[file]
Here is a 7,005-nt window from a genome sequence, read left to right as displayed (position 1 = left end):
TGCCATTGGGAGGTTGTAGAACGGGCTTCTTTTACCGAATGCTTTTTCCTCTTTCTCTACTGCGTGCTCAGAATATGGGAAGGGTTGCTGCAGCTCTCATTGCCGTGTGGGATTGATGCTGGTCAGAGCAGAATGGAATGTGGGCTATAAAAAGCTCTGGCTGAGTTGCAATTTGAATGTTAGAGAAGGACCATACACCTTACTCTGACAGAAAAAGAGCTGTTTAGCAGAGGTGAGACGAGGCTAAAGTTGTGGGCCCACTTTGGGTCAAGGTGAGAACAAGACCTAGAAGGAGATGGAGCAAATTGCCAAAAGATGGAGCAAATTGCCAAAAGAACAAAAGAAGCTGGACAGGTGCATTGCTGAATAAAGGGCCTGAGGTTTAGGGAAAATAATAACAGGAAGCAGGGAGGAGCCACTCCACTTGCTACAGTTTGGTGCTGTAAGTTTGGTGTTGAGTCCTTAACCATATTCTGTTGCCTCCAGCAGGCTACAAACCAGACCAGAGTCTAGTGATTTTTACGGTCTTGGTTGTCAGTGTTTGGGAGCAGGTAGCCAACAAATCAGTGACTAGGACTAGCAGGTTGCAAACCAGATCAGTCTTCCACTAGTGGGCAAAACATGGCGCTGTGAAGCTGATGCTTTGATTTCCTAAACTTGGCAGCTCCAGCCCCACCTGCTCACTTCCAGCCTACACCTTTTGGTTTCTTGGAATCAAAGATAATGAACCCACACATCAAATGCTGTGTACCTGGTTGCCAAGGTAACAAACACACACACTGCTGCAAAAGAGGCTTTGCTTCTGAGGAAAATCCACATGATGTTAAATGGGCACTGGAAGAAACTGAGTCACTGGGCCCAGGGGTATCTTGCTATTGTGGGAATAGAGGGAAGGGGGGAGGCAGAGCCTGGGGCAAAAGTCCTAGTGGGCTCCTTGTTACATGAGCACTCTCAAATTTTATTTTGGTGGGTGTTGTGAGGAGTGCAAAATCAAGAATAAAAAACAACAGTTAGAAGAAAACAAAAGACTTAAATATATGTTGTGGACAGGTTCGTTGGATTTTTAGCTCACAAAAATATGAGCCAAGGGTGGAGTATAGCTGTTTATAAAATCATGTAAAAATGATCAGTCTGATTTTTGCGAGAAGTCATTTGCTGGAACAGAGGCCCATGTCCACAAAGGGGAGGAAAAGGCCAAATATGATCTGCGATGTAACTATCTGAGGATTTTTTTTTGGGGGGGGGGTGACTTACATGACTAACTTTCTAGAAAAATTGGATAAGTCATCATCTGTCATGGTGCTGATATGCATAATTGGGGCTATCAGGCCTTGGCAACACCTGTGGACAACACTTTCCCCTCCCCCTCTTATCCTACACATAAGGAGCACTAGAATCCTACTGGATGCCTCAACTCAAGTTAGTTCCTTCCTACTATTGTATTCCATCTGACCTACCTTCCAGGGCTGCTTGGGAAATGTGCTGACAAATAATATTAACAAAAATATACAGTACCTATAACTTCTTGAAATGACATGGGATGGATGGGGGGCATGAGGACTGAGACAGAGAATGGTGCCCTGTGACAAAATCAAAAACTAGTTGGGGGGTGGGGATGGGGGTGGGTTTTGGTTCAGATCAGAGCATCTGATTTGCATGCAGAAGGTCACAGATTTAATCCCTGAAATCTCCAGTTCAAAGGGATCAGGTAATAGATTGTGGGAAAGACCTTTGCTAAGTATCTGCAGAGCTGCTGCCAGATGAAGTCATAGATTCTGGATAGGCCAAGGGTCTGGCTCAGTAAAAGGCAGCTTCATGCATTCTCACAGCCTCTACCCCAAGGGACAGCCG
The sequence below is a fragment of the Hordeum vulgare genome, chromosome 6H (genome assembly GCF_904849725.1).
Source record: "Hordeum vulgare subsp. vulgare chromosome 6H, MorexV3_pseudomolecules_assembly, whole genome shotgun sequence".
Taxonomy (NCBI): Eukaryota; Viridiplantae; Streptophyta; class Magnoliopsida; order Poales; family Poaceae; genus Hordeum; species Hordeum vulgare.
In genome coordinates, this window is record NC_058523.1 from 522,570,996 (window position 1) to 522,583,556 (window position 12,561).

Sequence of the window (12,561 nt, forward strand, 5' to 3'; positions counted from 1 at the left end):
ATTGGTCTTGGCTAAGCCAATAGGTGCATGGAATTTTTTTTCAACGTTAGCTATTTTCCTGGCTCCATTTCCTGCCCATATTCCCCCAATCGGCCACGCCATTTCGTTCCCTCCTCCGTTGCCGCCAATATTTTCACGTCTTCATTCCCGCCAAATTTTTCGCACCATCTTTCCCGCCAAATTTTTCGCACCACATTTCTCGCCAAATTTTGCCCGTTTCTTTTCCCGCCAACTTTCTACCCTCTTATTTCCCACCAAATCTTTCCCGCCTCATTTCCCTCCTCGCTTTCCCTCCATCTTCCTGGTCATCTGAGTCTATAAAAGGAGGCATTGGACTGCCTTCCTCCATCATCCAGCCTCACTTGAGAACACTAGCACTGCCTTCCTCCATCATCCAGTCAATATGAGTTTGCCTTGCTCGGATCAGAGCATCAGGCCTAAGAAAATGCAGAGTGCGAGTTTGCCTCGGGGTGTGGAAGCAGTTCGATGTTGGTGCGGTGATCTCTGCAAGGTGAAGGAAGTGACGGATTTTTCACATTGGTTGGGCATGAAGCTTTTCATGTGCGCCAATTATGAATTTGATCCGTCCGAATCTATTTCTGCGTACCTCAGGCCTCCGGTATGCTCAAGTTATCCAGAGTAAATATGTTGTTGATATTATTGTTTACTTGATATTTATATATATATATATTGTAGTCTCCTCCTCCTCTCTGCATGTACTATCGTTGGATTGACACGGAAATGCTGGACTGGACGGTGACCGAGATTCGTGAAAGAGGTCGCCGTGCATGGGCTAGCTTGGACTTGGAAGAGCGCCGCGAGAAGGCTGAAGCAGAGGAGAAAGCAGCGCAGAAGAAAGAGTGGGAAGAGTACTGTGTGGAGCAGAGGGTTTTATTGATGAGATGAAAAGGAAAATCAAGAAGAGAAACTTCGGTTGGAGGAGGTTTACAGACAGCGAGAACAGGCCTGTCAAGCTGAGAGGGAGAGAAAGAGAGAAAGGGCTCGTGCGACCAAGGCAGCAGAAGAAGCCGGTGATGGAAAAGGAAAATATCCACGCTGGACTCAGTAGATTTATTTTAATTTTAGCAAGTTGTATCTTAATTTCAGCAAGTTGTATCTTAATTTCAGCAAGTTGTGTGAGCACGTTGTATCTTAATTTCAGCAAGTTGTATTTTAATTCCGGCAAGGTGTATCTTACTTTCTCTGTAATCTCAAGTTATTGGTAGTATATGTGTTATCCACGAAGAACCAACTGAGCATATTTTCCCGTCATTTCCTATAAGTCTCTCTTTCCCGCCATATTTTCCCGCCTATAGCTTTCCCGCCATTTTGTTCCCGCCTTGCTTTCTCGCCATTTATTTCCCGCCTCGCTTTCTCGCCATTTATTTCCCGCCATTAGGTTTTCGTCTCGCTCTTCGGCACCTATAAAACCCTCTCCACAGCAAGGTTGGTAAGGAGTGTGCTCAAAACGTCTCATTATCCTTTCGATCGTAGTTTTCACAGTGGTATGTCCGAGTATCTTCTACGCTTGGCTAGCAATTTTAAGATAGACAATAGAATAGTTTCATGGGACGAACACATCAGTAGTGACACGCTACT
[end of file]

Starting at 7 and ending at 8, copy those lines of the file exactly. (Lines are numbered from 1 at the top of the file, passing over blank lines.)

Sequence of the window (12,561 nt, forward strand, 5' to 3'; positions counted from 1 at the left end):
ATTGGTCTTGGCTAAGCCAATAGGTGCATGGAATTTTTTTTCAACGTTAGCTATTTTCCTGGCTCCATTTCCTGCCCATATTCCCCCAATCGGCCACGCCATTTCGTTCCCTCCTCCGTTGCCGCCAATATTTTCACGTCTTCATTCCCGCCAAATTTTTCGCACCATCTTTCCCGCCAAATTTTTCGCACCACATTTCTCGCCAAATTTTGCCCGTTTCTTTTCCCGCCAACTTTCTACCCTCTTATTTCCCACCAAATCTTTCCCGCCTCATTTCCCTCCTCGCTTTCCCTCCATCTTCCTGGTCATCTGAGTCTATAAAAGGAGGCATTGGACTGCCTTCCTCCATCATCCAGCCTCACTTGAGAACACTAGCACTGCCTTCCTCCATCATCCAGTCAATATGAGTTTGCCTTGCTCGGATCAGAGCATCAGGCCTAAGAAAATGCAGAGTGCGAGTTTGCCTCGGGGTGTGGAAGCAGTTCGATGTTGGTGCGGTGATCTCTGCAAGGTGAAGGAAGTGACGGATTTTTCACATTGGTTGGGCATGAAGCTTTTCATGTGCGCCAATTATGAATTTGATCCGTCCGAATCTATTTCTGCGTACCTCAGGCCTCCGGTATGCTCAAGTTATCCAGAGTAAATATGTTGTTGATATTATTGTTTACTTGATATTTATATATATATATATTGTAGTCTCCTCCTCCTCTCTGCATGTACTATCGTTGGATTGACACGGAAATGCTGGACTGGACGGTGACCGAGATTCGTGAAAGAGGTCGCCGTGCATGGGCTAGCTTGGACTTGGAAGAGCGCCGCGAGAAGGCTGAAGCAGAGGAGAAAGCAGCGCAGAAGAAAGAGTGGGAAGAGTACTGTGTGGAGCAGAGGGTTTTATTGATGAGATGAAAAGGAAAATCAAGAAGAGAAACTTCGGTTGGAGGAGGTTTACAGACAGCGAGAACAGGCCTGTCAAGCTGAGAGGGAGAGAAAGAGAGAAAGGGCTCGTGCGACCAAGGCAGCAGAAGAAGCCGGTGATGGAAAAGGAAAATATCCACGCTGGACTCAGTAGATTTATTTTAATTTTAGCAAGTTGTATCTTAATTTCAGCAAGTTGTATCTTAATTTCAGCAAGTTGTGTGAGCACGTTGTATCTTAATTTCAGCAAGTTGTATTTTAATTCCGGCAAGGTGTATCTTACTTTCTCTGTAATCTCAAGTTATTGGTAGTATATGTGTTATCCACGAAGAACCAACTGAGCATATTTTCCCGTCATTTCCTATAAGTCTCTCTTTCCCGCCATATTTTCCCGCCTATAGCTTTCCCGCCATTTTGTTCCCGCCTTGCTTTCTCGCCATTTATTTCCCGCCTCGCTTTCTCGCCATTTATTTCCCGCCATTAGGTTTTCGTCTCGCTCTTCGGCACCTATAAAACCCTCTCCACAGCAAGGTTGGTAAGGAGTGTGCTCAAAACGTCTCATTATCCTTTCGATCGTAGTTTTCACAGTGGTATGTCCGAGTATCTTCTACGCTTGGCTAGCAATTTTAAGATAGACAATAGAATAGTTTCATGGGACGAACACATCAGTAGTGACACGCTACT